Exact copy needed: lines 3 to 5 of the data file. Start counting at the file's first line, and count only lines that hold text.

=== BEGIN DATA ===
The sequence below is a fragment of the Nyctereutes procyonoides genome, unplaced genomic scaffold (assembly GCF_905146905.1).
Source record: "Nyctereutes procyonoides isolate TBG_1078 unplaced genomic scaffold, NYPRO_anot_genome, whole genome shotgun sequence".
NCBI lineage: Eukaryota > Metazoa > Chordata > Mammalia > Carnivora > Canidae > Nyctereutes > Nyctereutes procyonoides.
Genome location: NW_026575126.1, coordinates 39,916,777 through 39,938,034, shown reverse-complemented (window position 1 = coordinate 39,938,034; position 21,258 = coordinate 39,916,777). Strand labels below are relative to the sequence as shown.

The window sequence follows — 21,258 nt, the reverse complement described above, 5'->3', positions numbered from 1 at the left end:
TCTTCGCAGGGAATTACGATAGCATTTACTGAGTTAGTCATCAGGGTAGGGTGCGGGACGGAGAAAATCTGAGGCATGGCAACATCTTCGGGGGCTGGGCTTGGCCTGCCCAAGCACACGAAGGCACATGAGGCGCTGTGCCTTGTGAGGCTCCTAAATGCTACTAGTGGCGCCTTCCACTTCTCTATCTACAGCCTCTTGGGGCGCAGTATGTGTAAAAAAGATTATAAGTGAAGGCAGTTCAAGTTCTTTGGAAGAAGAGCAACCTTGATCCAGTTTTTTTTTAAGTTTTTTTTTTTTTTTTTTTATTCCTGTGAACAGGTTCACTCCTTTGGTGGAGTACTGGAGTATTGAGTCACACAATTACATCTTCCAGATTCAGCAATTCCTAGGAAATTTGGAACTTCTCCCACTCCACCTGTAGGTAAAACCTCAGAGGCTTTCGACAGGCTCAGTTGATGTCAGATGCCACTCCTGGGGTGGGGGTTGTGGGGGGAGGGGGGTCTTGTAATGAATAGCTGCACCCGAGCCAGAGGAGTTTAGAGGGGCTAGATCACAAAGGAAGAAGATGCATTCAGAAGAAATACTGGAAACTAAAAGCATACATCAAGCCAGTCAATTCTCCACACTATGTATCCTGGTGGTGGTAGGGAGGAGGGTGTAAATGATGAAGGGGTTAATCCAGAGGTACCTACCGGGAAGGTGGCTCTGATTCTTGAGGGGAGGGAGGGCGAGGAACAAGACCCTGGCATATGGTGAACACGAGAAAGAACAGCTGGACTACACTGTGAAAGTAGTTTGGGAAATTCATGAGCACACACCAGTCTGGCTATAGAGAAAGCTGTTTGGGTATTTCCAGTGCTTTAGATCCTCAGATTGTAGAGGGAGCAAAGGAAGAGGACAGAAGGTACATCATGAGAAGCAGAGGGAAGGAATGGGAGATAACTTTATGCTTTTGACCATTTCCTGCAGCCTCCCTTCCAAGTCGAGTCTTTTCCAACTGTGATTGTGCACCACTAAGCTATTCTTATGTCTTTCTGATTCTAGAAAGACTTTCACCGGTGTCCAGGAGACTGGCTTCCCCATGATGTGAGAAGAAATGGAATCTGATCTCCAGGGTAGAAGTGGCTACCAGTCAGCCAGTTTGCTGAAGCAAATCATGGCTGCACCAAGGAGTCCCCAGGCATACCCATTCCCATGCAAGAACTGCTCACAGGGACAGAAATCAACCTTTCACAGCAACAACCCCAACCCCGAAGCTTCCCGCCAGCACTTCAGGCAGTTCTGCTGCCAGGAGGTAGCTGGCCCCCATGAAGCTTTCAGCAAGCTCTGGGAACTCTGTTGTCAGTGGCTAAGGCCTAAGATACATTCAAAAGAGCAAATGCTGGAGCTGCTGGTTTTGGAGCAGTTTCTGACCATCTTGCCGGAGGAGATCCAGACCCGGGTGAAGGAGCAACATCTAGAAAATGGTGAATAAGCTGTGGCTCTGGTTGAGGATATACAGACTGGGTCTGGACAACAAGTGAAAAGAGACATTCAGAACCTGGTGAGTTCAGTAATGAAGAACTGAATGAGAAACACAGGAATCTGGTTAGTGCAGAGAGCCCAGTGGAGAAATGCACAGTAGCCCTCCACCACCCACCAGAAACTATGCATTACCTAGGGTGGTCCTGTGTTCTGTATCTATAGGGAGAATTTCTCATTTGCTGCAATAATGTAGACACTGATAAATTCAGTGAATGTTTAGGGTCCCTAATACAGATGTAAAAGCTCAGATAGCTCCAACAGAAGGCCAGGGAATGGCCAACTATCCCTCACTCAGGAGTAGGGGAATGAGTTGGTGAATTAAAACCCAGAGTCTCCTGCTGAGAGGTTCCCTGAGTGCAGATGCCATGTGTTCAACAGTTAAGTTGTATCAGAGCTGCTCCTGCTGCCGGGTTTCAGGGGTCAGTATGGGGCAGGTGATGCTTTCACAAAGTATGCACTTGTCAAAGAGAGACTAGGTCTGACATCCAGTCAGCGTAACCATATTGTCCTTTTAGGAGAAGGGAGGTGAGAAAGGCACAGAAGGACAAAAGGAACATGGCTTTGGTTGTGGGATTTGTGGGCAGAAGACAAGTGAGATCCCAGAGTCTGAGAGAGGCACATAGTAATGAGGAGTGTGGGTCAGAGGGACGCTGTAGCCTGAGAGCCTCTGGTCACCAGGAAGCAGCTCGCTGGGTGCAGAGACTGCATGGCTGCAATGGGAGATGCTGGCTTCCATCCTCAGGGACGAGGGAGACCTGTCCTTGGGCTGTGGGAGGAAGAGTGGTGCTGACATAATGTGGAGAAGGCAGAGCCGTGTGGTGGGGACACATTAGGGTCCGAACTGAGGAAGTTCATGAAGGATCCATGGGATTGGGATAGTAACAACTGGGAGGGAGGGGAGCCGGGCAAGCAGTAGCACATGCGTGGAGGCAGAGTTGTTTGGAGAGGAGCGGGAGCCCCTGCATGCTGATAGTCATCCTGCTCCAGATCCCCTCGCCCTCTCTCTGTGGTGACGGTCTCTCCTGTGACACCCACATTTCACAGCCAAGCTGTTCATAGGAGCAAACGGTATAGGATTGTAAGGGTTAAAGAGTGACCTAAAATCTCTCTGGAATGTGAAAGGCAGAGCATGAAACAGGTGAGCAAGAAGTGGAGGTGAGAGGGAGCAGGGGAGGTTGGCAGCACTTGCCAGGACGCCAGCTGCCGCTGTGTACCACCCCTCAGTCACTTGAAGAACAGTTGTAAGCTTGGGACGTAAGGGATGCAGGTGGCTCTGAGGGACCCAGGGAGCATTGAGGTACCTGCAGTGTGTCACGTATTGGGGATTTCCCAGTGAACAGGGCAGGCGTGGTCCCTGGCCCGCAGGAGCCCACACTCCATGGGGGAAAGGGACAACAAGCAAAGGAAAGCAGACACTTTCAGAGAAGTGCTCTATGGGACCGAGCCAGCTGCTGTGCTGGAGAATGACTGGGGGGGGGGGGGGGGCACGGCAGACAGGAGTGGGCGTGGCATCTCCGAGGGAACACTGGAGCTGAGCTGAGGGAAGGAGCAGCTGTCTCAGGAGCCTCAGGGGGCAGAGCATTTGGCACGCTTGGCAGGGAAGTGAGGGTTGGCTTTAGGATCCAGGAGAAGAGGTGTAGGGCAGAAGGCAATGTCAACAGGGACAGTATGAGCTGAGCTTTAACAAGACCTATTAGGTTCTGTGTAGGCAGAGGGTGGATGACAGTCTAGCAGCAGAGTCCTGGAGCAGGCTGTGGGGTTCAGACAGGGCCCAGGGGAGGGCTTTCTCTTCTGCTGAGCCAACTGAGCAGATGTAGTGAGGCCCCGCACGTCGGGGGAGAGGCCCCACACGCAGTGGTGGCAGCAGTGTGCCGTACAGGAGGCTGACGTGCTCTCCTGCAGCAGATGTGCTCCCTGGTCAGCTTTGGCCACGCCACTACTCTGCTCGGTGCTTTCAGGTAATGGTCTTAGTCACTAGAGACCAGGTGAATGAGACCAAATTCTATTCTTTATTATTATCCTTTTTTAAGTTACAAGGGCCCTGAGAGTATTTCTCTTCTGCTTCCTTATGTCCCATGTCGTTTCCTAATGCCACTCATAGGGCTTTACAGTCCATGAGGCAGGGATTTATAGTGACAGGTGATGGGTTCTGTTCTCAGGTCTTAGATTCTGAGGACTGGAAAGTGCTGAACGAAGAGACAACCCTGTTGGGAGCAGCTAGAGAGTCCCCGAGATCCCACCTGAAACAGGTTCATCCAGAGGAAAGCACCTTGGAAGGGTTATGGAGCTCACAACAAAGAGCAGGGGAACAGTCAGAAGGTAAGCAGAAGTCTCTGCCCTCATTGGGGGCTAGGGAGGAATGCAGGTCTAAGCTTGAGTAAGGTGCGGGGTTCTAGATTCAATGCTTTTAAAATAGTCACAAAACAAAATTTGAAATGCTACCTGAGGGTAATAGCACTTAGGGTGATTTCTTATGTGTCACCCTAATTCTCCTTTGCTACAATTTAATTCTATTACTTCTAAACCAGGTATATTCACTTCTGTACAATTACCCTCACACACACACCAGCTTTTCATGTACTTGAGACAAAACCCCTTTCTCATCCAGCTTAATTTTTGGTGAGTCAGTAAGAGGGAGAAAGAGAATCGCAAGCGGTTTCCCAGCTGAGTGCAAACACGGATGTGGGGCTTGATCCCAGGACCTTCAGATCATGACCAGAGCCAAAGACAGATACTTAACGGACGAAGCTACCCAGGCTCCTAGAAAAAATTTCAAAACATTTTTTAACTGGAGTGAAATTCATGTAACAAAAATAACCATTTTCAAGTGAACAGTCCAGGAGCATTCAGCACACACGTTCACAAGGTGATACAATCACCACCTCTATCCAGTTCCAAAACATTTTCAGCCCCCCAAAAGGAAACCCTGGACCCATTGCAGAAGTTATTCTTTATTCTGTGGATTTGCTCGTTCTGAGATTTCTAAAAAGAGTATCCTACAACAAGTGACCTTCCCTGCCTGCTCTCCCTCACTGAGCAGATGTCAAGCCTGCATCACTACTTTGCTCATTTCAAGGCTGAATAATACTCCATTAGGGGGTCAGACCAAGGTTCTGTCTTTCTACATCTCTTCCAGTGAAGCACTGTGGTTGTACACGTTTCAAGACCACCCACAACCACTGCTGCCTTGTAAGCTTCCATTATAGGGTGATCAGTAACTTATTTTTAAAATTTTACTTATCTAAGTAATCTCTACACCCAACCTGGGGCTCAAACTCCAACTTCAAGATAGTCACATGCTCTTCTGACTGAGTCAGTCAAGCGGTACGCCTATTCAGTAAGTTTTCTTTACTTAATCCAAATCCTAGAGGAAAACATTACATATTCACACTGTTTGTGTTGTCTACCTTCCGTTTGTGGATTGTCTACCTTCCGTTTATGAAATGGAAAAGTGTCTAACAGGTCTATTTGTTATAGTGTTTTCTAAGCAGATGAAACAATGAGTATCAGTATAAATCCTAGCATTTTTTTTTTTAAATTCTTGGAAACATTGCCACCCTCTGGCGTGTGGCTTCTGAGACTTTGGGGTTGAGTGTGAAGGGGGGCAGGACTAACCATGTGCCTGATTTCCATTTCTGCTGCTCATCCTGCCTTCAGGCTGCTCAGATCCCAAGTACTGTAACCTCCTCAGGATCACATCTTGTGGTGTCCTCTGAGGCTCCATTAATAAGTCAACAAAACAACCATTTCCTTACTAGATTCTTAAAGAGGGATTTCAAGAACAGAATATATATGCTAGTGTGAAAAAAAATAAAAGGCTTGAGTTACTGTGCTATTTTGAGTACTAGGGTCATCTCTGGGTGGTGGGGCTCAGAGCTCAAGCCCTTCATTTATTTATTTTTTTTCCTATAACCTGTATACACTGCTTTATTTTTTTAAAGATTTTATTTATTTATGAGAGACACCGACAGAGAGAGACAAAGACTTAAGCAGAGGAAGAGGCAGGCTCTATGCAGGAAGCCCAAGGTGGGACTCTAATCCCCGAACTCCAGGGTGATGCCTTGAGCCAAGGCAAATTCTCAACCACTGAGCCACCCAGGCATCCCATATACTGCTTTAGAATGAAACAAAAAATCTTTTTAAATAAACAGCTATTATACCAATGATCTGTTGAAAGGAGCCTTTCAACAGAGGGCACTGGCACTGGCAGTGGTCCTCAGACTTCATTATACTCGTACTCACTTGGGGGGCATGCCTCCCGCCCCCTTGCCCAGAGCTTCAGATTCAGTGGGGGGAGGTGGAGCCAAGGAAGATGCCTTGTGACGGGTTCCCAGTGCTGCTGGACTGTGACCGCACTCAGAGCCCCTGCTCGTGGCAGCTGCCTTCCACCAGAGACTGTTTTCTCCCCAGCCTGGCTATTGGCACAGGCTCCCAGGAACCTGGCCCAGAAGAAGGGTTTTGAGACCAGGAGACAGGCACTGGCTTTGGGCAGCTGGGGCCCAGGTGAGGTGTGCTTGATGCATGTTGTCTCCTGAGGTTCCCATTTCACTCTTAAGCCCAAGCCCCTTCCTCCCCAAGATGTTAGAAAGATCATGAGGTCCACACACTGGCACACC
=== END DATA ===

NCBI lineage: Eukaryota > Metazoa > Chordata > Mammalia > Carnivora > Canidae > Nyctereutes > Nyctereutes procyonoides.
Genome location: NW_026575126.1, coordinates 39,916,777 through 39,938,034, shown reverse-complemented (window position 1 = coordinate 39,938,034; position 21,258 = coordinate 39,916,777). Strand labels below are relative to the sequence as shown.

The window sequence follows — 21,258 nt, the reverse complement described above, 5'->3', positions numbered from 1 at the left end: